A young couple leaves “the hinterlands” for an unnamed city, in search of employment. They both find work in a large concrete office building with no windows and limited points of entry. Neither of them is allowed to talk about their work. Her job is to cross-reference strings of numbers and letters, and then enter a date into “The Database”, but she is not to question what this work is or why it is necessary. Her only real job requirements are to have an eye for detail and good eyesight. As the stress of this mind-numbing drudgery slowly overwhelms her, she comes to the horrifying realization of what “Data Entry” actually is. She cannot even turn to her husband, as he seems to be home less and less.

The sense of menace and isolation that has been lurking under the surface since the first page becomes almost unbearable at this point. There is no way out, both literally and figuratively. She must make choices. So must he. And the choices they make, in a stroke of pure genius, turn this novel into a kind of life-and-death version of “The Gift of the Magi.” More than that, I am not giving away. You have to read it for yourself!

~ Lysbeth Abrams

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Morse Pond is Buzzing about “The Next Big Thing!”

For the past couple of years, I’ve been working with Mrs. Abbott, who is the amazing and passionate librarian at Morse Pond Middle School in Falmouth, MA. Mrs. Abbott coordinates two book clubs, one for the 5th grade and one for the 6th grade. Thanks to many generous sales reps and publicity people at publishing houses, I have been able to bring ARCs (Advance Reader Copies) of books for the kids to read and review. In the spring of 2013, our Random House rep highly recommended Escape from Mr. Lemoncello’s Library by Chris Grabenstein. I read it, loved it, and handed my copy to Mrs. Abbott. She read it, loved it, and passed it on to one of the 6th graders in the book club who read it, loved it, and reviewed it. That review kicked off a series of events that none of us could have anticipated, culminating a Mr. Lemoncello Weekend, where Chris Grabenstein visited Morse Pond AND we had an after hours event for 12 kids at the Falmouth Public Library.IMG_5995*

In preparation for this school year, Mrs. Abbott and I had a conversation about how many amazing things happened because of a seemingly small gesture: handing someone a book and telling them they have to read it. However, word-of-mouth recommendations are one of the most important factors in publishing. So we decided we wanted to see what books would capture the attention and imagination of Morse Pond’s book clubs this year.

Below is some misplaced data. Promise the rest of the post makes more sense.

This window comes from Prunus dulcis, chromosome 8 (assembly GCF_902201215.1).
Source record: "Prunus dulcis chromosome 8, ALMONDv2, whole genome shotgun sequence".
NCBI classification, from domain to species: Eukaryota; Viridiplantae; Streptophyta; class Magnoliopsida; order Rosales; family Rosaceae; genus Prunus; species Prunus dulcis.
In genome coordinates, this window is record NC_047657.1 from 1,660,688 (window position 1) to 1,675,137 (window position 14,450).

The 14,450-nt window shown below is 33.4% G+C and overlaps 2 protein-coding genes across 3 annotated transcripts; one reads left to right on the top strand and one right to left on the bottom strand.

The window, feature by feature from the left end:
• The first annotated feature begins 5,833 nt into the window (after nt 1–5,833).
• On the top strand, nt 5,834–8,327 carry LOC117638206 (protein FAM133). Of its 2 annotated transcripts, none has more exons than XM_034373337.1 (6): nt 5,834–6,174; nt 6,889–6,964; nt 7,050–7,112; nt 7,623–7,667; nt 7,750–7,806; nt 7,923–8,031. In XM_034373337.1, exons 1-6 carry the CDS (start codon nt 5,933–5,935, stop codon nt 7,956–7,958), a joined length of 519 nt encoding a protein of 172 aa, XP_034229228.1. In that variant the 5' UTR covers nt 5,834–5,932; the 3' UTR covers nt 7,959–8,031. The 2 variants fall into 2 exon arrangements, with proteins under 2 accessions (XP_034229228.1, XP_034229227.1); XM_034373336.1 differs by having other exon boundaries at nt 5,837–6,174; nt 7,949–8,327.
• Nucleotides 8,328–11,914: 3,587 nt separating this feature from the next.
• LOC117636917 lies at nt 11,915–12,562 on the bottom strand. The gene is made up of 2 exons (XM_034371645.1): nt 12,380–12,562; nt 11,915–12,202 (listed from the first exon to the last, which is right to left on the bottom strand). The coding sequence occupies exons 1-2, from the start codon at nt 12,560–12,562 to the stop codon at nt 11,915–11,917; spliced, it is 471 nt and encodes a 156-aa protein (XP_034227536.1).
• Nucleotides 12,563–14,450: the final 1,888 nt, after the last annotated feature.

We don’t know what will happen, but here are the steps so far . . . I asked people from various publishing houses to make recommendations of what books they think could be “The Next Big Thing.” Kate (Random House), Bernie (HarperCollins), Debra (Candlewick), Barbara (Simon & Schuster), Eileen (Algonquin Young Readers), Lisa, (Little, Brown) all kindly sent a few contenders. I also picked up ARCs from Abrams, Macmillan, Scholastic, and Penguin at a recent conference (see the full list of books here). Mrs. Abbott and I talked about each book and let the kids decide which ones they want to read. We’ve explained to the kids that buzzing — both via word of mouth and in written reviews — is crucial to this project. IMG_6039Mrs. Abbott put this awesome board up in the library and kids can post their comments about the books for their peers. Kids are talking to each other, their families, and teachers about some of their favorites. Mrs. Abbott can’t stop talking about Listen, Slowly by Thanhha Lai! Reviews are starting to arrive and will be posted here on the Eight Cousins blog — readers are, of course, free to read and review books not on the list. Although we don’t know what *will* happen, Mrs. Abbott and I already seeing a lot of middle school kids getting really excited about books, reading, and buzzing!

~ Sara




Escape from Mr. Lemoncello’s Library is a favorite at Eight Cousins, Morse Pond, and the Falmouth Public Library. It was one of the Eight Cousins 2013 Picks of the Year, was one of Jill Erikson’s (Head Reference Librarian at the Falmouth Public Library) Summer Reading Picks, is currently listed on the Morse Pond Battle of the Books, and continues to get rave reviews from everyone who reads it.